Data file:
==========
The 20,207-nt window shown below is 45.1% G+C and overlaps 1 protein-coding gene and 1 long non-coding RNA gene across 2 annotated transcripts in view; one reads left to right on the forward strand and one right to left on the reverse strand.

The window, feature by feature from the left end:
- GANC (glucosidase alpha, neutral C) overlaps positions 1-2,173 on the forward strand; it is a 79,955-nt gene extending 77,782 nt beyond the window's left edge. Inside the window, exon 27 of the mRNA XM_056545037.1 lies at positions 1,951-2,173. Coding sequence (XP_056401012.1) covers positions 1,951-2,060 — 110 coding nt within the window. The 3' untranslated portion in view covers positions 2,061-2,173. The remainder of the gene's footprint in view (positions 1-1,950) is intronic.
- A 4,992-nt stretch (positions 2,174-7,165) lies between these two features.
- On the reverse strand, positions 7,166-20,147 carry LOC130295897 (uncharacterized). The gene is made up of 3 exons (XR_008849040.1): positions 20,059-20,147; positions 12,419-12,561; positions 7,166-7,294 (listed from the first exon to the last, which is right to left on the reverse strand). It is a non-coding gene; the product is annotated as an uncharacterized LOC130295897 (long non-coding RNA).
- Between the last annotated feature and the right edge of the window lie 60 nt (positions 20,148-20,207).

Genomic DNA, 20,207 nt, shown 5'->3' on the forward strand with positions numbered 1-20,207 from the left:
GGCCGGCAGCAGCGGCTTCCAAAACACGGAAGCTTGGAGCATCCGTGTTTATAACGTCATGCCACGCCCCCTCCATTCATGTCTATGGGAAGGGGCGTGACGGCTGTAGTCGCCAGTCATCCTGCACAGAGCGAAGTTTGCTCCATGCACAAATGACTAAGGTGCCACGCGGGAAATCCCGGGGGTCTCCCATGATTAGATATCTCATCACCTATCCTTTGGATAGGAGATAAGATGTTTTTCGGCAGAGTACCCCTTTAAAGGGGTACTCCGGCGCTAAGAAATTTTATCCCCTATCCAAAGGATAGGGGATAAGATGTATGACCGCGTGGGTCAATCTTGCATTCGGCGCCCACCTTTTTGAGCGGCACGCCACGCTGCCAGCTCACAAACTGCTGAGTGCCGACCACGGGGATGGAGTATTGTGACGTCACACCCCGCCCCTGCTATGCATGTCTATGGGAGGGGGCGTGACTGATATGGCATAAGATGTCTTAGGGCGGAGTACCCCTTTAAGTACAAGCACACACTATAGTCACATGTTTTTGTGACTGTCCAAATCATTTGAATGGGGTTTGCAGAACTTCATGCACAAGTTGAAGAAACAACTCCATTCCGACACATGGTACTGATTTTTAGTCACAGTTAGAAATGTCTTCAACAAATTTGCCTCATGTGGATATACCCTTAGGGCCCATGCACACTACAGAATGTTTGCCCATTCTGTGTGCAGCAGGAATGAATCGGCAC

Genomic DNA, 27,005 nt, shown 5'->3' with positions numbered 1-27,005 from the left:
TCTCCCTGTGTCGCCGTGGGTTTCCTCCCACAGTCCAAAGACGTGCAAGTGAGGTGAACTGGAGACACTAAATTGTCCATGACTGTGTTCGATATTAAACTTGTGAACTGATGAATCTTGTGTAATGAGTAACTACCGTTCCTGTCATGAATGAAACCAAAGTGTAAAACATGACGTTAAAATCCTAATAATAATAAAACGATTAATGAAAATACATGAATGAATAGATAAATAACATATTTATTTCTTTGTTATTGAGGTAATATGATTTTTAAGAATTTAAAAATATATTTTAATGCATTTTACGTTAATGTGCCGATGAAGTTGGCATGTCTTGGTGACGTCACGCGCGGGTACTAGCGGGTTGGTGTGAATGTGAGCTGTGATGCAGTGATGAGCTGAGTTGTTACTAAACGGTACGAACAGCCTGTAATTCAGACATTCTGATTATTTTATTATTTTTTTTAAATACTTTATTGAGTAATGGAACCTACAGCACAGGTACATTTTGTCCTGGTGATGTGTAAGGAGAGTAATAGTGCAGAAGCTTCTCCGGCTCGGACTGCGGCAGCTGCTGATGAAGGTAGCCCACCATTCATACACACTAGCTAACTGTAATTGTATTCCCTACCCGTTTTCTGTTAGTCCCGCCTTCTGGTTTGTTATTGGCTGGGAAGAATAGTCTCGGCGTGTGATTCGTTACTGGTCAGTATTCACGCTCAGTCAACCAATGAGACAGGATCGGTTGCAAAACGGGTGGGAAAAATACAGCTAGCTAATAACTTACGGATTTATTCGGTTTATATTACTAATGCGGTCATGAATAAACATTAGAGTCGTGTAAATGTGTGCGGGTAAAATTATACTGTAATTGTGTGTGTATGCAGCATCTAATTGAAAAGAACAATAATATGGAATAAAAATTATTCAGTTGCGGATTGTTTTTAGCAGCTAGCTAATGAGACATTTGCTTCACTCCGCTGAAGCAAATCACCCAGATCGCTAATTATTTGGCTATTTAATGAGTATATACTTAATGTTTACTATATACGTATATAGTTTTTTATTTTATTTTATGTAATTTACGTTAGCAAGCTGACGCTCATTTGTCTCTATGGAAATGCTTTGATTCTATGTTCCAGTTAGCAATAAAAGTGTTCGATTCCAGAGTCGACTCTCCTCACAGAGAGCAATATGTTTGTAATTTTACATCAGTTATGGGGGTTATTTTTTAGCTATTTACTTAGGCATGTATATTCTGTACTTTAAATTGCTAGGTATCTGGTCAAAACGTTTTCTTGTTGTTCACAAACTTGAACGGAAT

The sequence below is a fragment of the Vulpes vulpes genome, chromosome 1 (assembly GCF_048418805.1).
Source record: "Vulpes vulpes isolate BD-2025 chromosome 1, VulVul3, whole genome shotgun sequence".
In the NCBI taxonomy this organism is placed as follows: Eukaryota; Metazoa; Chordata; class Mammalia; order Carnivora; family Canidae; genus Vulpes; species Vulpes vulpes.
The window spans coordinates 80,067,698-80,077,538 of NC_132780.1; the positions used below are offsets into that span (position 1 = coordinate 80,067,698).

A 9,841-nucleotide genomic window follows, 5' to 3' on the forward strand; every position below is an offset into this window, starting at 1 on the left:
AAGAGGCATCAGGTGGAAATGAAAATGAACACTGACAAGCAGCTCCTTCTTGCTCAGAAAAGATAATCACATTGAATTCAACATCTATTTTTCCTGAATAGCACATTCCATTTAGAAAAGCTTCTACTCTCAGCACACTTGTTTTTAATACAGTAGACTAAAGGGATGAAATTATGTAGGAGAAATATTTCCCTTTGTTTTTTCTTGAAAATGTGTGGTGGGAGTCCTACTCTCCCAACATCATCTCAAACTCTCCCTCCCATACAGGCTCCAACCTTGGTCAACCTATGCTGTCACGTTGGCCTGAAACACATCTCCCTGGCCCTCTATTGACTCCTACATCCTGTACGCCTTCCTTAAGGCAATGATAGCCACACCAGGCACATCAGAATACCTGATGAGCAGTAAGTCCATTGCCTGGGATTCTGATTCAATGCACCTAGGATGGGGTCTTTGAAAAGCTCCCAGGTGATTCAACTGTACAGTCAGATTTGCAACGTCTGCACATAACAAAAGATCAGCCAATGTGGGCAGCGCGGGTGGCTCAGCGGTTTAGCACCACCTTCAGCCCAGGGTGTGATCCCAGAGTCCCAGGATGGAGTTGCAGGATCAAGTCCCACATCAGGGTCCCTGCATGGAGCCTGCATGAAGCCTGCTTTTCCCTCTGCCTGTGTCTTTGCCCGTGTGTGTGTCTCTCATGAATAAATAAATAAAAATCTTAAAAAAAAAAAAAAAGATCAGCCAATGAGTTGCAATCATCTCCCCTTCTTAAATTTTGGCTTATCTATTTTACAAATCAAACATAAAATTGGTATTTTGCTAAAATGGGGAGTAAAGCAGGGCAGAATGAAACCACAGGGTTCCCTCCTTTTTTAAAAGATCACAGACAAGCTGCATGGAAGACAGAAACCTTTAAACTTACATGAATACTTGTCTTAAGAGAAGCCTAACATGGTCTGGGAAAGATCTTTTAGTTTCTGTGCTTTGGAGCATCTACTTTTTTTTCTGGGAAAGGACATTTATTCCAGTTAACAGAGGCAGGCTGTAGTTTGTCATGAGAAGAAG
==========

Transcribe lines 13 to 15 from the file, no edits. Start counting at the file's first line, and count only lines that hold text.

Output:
In the NCBI taxonomy this organism is placed as follows: Eukaryota; Metazoa; Chordata; class Mammalia; order Carnivora; family Canidae; genus Vulpes; species Vulpes vulpes.
The window spans coordinates 80,067,698-80,077,538 of NC_132780.1; the positions used below are offsets into that span (position 1 = coordinate 80,067,698).

A 9,841-nucleotide genomic window follows, 5' to 3' on the forward strand; every position below is an offset into this window, starting at 1 on the left: